This may come as a surprise to you, but Swedes love vanity plates. That’s the conclusion I’ve drawn in my twenty-plus years driving (and sitting) in Stockholm traffic. Every day, I find myself behind someone who wants to signal something to their fellow citizens.
Since the maximum number of characters is seven, there’s not a lot of room for witticism on the plate, and off the top of my head, I’d say the most common vanity plates are people’s first names. You know, the Monicas and the Anderses. And the Ömers.
There’s a HEJ close to where we live, and a VIRGO about as close but in the opposite direction from our house. I’ve seen a SORRY and an R2D2, too.
I’ve often thought what I’d like to have on my vanity plate. I’m too private a person to have my name on a plate – I don’t want others to know my name! I wouldn’t want to have Wife’s name on the plate, either.
What about our dog’s name? That would only be funny if he also drove the car, and while he’s smart enough to do it, he’s too short.
I’ve only ever known one person with vanity plates. When I worked at Tackla in Orillia, Ontario, the company hired a new controller about three weeks before I returned to Finland.
It was the summer of 1990. In other words, the 1990s were in such infancy that it was basically still the 80s. No surprise, then, that the new controller was a fast-talking, fast-moving yuppie in his early 30s. He was also the first person I ever met who used shirts with a contrast collar.
Anthony had recently graduated from a business school in Montreal and he was ready to get to the top, one or another, in the true 80s style.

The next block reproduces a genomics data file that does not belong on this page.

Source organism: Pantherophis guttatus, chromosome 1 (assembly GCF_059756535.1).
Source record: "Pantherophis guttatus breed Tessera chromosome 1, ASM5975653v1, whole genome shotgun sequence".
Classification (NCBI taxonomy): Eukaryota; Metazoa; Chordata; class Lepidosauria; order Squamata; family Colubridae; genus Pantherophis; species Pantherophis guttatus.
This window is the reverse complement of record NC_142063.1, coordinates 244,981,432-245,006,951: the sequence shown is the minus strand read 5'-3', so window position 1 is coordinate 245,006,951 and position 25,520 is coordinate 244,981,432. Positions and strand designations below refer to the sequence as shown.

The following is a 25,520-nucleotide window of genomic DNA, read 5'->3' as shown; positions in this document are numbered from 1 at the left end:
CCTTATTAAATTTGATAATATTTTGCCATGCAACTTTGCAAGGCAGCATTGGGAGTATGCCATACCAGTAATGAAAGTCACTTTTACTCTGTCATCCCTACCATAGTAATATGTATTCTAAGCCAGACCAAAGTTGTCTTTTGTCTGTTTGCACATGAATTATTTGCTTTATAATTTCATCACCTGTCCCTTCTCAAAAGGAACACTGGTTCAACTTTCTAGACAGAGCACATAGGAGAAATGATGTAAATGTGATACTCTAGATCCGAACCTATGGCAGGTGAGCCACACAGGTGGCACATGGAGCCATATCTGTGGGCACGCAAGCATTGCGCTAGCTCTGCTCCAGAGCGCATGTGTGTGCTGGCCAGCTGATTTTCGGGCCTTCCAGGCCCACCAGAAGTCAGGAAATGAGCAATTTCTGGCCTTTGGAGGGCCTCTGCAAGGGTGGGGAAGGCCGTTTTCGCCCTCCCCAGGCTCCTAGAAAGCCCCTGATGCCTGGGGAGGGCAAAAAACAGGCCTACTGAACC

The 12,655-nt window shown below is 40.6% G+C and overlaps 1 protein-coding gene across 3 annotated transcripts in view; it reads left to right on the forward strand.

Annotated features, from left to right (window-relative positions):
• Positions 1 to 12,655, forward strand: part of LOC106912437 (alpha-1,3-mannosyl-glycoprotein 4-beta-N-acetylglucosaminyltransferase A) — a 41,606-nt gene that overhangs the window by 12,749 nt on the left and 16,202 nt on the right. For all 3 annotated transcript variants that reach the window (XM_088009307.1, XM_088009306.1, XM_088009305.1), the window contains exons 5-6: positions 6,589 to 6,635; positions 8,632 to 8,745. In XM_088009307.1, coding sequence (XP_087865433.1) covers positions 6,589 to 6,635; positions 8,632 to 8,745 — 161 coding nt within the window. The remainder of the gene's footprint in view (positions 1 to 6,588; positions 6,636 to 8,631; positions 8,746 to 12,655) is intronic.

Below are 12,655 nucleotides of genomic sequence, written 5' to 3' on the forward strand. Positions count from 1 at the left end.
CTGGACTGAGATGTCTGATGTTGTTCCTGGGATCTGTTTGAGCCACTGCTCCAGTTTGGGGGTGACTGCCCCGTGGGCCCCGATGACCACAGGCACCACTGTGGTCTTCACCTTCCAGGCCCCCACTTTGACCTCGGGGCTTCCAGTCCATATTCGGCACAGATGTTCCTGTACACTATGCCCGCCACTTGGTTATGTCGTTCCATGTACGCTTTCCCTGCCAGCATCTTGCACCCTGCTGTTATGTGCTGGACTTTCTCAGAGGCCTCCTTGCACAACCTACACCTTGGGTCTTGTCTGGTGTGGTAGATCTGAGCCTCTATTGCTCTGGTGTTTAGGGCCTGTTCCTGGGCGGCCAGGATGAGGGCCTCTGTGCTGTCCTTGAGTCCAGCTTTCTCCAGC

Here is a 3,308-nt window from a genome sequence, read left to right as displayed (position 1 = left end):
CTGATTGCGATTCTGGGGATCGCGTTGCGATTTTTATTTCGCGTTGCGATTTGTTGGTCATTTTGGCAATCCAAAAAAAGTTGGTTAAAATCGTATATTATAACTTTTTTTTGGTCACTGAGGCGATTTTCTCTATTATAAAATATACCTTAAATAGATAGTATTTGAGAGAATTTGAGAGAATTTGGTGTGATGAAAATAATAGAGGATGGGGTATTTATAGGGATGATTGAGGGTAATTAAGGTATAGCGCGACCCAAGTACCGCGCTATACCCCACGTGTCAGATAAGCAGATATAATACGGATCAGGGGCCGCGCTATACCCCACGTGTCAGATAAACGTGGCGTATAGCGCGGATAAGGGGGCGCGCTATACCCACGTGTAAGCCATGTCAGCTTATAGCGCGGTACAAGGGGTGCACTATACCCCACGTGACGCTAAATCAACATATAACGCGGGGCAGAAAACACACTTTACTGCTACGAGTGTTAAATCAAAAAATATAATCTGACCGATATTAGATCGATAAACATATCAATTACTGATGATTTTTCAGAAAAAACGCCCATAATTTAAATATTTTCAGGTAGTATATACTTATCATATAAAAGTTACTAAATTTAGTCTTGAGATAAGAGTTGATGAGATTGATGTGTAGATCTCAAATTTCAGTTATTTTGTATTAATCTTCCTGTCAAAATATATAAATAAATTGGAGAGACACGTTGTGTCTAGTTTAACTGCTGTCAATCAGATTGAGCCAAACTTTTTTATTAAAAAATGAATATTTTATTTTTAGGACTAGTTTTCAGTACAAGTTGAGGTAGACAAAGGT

That, incidentally, was his personal slogan.
He had mentioned it to me earlier that day, outlining his take-no-prisoners philosophy to me over lunch, but the topic came up again when he offered to take me home on his Mercedes convertible.
“I like to use the manual gears, it gives you better acceleration, you know? Whatever works,” he said, stepped on it, before switching to D as we turned left at the McDonald’s, his Mercedes’s tires screeching and my hair blowing in the wind.
Five minutes later – Orillia was a small town – I got out.
“That’s just the kinda guy I am. It doesn’t matter how you get there, as long as you do. You know? Whatever works.”
As he backed up the driveway, I noticed his license plate.
Even though Ontario allowed eight characters, it still wasn’t quite clear what the message was. But hey, whatever works.
The other day, I was driving Son to the train and we got stuck behind a BMW. A situation that might have caused some aggravation behind the wheel of our Toyota – had I not seen his plate.
It said VESKU.
That’s a Finnish nickname. There was a fellow Finn in front of me!
Suddenly, I felt a kinship to him. There we were, a couple of Finns, fellow travelers. On the road. Going places.
As I stepped on the accelerator and switched lanes, I gave Vesku a slight wave and smiled.
I hope that made him smile and think kindly of PEF17B.
Maybe that worked.